"During my time as NASA Chief Historian, everywhere I went people of all ages wanted to know about life on other worlds. Astrobiology raises fundamental questions and evokes a sense of awe and wonder as we realize perhaps there is something new under our Sun, and the Suns of other worlds."Categories: Astrobiology, Congress
"Perhaps the biggest challenge NASA faced during the past year was managing its diverse exploration, science, and aeronautics portfolios in a time of diminishing and uncertain budgets. Along with the rest of the Federal Government, NASA began fiscal year (FY) 2013 under a 6-month continuing resolution that funded the Agency at the previous year's level. This was followed by a budget for the second half of FY 2013 that - after the sequestration reduction - provided NASA with $16.865 billion or $935 million less than the previous year. These financial pressures look to continue in FY 2014 with NASA shuttered at the start of the fiscal year and its long-term funding outlook clouded."Categories: Congress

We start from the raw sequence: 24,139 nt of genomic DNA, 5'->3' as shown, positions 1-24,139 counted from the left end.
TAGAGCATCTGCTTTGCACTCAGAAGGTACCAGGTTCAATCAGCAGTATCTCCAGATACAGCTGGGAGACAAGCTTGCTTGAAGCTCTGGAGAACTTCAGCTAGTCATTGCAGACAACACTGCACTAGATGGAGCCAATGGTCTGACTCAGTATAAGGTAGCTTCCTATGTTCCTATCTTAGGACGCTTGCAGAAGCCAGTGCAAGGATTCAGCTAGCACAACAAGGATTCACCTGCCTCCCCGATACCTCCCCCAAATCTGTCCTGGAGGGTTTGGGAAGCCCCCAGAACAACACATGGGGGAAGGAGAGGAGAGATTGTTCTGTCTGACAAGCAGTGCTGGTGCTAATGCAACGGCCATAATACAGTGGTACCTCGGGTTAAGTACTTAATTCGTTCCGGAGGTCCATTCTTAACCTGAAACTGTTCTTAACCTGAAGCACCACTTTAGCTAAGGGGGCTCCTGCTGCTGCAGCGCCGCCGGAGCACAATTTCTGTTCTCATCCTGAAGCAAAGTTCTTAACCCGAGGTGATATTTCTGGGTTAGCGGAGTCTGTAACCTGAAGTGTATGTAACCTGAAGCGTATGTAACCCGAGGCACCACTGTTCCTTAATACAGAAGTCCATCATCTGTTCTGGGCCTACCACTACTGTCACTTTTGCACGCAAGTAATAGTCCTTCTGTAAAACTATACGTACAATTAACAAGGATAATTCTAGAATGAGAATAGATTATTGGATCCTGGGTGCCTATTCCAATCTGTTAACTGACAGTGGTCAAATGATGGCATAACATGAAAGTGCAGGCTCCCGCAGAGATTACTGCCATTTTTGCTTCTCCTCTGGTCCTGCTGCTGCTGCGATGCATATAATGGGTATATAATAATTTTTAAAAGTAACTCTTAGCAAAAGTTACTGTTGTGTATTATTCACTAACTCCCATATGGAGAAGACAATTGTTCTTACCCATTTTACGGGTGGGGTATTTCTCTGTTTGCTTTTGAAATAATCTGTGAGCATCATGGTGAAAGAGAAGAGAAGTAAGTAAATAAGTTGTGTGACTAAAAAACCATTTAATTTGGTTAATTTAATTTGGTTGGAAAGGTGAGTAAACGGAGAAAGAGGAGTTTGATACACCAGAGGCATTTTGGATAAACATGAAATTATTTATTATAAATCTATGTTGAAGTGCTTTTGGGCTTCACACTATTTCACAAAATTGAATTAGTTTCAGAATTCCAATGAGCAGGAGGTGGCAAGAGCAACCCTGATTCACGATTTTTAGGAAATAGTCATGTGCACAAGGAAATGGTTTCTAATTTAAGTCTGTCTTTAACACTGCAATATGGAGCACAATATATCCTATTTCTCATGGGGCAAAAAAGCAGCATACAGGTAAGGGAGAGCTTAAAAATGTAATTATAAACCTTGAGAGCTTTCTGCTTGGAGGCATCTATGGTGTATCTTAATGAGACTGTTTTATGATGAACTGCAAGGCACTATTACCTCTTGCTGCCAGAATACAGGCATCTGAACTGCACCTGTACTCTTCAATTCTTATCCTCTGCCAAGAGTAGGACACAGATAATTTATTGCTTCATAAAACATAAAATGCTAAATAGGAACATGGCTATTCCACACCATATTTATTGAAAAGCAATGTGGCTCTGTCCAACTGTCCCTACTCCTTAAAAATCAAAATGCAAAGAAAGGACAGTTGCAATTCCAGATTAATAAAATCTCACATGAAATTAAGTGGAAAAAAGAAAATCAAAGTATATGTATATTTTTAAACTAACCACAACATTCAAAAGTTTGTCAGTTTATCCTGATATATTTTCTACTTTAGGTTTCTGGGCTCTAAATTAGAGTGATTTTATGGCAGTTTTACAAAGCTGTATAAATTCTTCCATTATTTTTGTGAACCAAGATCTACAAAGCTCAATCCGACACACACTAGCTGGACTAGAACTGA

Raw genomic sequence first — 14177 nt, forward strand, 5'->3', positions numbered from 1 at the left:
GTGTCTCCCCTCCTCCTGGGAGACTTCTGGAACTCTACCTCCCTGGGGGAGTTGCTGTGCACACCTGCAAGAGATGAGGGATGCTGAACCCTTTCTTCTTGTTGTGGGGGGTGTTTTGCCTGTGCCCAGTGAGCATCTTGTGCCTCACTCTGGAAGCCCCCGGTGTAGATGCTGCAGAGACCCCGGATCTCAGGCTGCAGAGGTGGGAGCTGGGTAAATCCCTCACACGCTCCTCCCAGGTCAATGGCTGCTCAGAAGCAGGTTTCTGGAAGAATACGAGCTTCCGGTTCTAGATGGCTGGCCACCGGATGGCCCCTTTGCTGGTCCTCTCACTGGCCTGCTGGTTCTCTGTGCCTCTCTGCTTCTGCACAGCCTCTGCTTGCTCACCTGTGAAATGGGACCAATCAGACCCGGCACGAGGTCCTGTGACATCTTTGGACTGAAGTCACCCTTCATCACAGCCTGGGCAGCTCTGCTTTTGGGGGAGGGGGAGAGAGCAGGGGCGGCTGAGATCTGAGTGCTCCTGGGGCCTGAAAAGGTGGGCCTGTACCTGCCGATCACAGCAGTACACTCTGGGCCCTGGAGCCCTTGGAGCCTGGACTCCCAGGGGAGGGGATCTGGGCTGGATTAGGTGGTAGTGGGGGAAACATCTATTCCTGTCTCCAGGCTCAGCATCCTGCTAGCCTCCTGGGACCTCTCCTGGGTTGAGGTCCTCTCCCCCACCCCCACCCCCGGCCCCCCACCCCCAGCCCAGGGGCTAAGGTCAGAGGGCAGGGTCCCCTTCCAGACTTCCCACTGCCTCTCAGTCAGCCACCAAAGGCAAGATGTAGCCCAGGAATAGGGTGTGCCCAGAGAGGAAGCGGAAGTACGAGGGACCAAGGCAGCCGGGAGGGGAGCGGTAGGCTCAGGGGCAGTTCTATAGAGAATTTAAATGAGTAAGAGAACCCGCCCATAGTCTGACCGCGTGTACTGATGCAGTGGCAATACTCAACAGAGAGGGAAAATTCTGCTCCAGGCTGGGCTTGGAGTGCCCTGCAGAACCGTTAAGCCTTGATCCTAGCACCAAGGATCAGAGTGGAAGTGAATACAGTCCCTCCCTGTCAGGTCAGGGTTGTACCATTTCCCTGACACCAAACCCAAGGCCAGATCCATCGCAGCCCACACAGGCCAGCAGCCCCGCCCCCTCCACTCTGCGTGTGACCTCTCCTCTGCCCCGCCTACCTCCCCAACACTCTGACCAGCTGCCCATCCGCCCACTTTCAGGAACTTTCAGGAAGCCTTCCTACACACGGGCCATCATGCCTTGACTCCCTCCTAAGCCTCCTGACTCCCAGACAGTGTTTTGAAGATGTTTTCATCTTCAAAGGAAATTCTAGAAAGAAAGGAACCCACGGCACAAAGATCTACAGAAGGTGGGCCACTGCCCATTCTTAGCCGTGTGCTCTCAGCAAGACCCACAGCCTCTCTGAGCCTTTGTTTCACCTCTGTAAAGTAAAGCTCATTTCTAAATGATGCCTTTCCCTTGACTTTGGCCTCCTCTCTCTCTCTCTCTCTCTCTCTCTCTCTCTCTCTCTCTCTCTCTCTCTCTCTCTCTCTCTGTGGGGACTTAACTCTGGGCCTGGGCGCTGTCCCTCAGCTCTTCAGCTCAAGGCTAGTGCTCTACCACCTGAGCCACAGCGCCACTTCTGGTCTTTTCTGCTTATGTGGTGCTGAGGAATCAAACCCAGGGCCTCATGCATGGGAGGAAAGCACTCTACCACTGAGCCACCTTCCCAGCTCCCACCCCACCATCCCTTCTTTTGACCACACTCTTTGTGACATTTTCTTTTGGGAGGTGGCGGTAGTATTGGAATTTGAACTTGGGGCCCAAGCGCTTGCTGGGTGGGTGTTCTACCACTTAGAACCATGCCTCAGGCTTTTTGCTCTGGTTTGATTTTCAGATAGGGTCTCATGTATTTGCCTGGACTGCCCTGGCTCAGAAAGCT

Implementation of the Open Data policy, Public Private Sector
"This is a tracking tool setup to understand which federal agencies have deployed their data.json in compliance with Executive Order 13642 of May 9, 2013, Making Open and Machine Readable the New Default for Government Information and OMB Memorandum M-13-13 Open Data Policy-Managing Information as an Asset."IT/Web
"SpaceX launched the SES-8 satellite this evening on a Falcon 9.1 rocket. Launch occured as the window opened at 5:41 pm ET. Second stage reignition and burn was a success. The SES-8 spacecraft is now in a nominal GEO transfer orbit. So far it seems that the flight was completely nominal."
Blue Origin Debuts the American-made BE-3 Liquid Hydrogen Rocket Engine (with video)
"Blue Origin reached a key milestone in the development of the liquid-fueled BE-3 engine by successfully demonstrating deep throttle, full power, long-duration and reliable restart all in a single-test sequence. The BE-3 is the first completely new liquid hydrogen-fueled engine to be developed for production in the U.S. since the RS-68 more than a decade ago."
"NASA's Commercial Crew Program (CCP) has been working with the company on several aspects of the engine's development. The program supported testing of the BE-3 under the agency's Commercial Crew Development Round 2 (CCDev2) initiative and continues to offer technical support. NASA and Blue Origin also are partnered in review and tests of the company's Space Vehicle design."Categories: Commercialization
"This interpretation responds to a request from the National Aeronautics and Space Administration (NASA) regarding whether the space transportation regulations of the Federal Aviation Administration (FAA) would restrict NASA astronauts from performing operational functions during a commercial space launch or reentry under license from the FAA."